“All animals are equal, but some animals are more equal than others” — George Orwell
Animal Farm is about a farm being taken over by overworked and mistreated animals and ended up being ruled under totalitarianism. Stalinist Russia was considered the target when the book was first published. However, this masterpiece could apply to so much more events and revolutions in real life than we could imagine, and it is a great lesson for all human beings.
The book is absolutely great for politics and history lovers. It is interesting to read, and interesting to think about. There are so much more behind the actual plots and stories, and we could absolutely dig deep into it. Interestingly, each animal represent something in real life that we could connect to.
Unity and Conflicts
— book review of Animal Farm
Most historians would agree that the best way to bring people together is the existence of a common enemy, especially in the face of revolutions. However, after the elimination of the previous government, the question remain of who would take control of the new government, which often lead to conflicts and even wars. In the book Animal Farm, Orwell argues that people tend to unite when facing a common enemy, but conflicts emerge between different parties after the success of the revolution, which is also present in the Russian Revolution. Orwell does so by revealing the shift of the animals’ fate from overthrowing Mr. Jones to being ruled under the dictatorship of Napoleon.
Both Animal Farm and the Russian Revolution show that people are united and collaborative when they face a common enemy that needs to be eliminated. In Animal Farm, the animals unanimously reach the agreement that “Man is the only real enemy we have. Remove Man from the scene, and the root cause of hunger and overwork is abolished forever” (Orwell 7). The animals’ hostility toward Mr. Jones and the human race is so strong that they believe by working together to overthrow the farmers, they would be able to live a happy life. Similarly, Lenin had all the communists believe that” The government is tottering”(Lenin 1) and that by working together to remove it, they could receive “the offer of peace, the salvation of Petrograd, salvation from famine, the transfer of the land to the peasants depend upon them” (Lenin 2). Lenin argued that the defeat of Czar Nicolas II and the government was able to lead to a bright future and a better life, which appealed the working class to unite and rebel despite of the differences among them. Mr. Jones and Czar Nicolas II represent the common enemies the animals and communists face, and they are both overthrown by the united individual, because the animals and people believe that doing so would guarantee them a prosperous future.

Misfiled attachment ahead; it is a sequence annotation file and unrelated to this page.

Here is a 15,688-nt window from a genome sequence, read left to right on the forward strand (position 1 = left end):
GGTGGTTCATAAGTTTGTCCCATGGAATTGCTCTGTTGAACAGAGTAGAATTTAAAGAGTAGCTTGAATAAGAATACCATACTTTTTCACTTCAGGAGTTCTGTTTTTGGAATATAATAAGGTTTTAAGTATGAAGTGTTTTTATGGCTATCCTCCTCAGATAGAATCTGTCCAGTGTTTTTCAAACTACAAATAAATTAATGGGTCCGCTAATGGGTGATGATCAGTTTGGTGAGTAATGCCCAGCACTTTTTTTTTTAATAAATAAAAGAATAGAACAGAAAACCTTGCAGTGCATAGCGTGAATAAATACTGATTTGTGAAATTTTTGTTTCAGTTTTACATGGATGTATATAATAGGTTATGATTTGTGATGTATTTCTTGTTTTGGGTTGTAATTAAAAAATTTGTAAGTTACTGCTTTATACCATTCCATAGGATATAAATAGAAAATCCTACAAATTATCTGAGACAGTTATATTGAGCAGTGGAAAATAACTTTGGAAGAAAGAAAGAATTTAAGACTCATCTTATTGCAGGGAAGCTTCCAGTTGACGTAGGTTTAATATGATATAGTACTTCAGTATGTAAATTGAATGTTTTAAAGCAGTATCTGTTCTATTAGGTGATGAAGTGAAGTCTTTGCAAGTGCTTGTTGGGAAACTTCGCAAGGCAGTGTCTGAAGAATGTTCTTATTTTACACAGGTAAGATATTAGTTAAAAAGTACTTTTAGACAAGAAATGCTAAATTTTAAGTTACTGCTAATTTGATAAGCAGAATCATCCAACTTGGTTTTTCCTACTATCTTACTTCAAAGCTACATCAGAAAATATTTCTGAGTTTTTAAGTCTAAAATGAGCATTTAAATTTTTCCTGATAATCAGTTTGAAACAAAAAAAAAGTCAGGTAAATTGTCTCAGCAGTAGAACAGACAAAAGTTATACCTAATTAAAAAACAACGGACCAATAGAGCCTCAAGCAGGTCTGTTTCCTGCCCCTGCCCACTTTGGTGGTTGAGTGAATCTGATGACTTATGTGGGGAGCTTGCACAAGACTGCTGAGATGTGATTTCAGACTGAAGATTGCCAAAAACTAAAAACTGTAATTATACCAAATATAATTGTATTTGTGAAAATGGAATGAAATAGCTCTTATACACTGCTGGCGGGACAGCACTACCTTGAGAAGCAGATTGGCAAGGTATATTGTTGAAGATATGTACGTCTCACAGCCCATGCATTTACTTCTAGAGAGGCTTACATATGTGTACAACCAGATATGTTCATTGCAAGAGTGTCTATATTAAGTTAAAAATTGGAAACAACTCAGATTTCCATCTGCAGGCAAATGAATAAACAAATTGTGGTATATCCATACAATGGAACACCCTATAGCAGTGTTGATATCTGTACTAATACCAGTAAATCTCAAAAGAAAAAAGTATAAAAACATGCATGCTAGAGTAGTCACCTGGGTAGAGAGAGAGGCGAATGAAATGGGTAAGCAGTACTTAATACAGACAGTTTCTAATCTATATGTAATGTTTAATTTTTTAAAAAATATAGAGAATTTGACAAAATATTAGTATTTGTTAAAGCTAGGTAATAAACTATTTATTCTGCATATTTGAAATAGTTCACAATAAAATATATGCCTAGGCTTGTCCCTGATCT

However, things aren’t perfect as people anticipated after the revolution. Orwell argues that after the disappearance of a common enemy, different parties would fight for the control over authorities and thus break the ideal of communism. In Animal Farm, Napoleon expels Snowball by saying that he is “no better than a criminal” (Orwell 55) and is a “dangerous character and a bad influence” (Orwell 58). By posing the bad titles on Snowball, Napoleon successfully kicks Snowball out of the farm and gains support of the animals. Likewise, Trotsky was “run out of the country by Stalin whose powers lie in his infamous secret police or ‘cheka’ ” (Maxon). In order to eliminate the opponent, Stalin used his secret police to expulse Trostsky and successfully got rid of his potential threat. Conflicts emerged after the execution of the previous government, and both Napoleon and Stalin used filthy means to eradicate their competitors, which created chaos and conflicts in the newly established systems, and eventually demolished the existence of communism.
It is clear that in both the book Animal Farm and the Russian Revolution that the revolutions succeeded because of a common faith; unfortunately, conflicts occurred about the belonging of the power, and one single identity ended up gaining control over the other. It is not just a coincidence that similar plots happened both in the book and in reality. Orwell was trying to tell people that the conflicts are inevitable plots after the revolution, and he also criticized the cause of it.
information: Animal Farm- George Orwell
little revision is made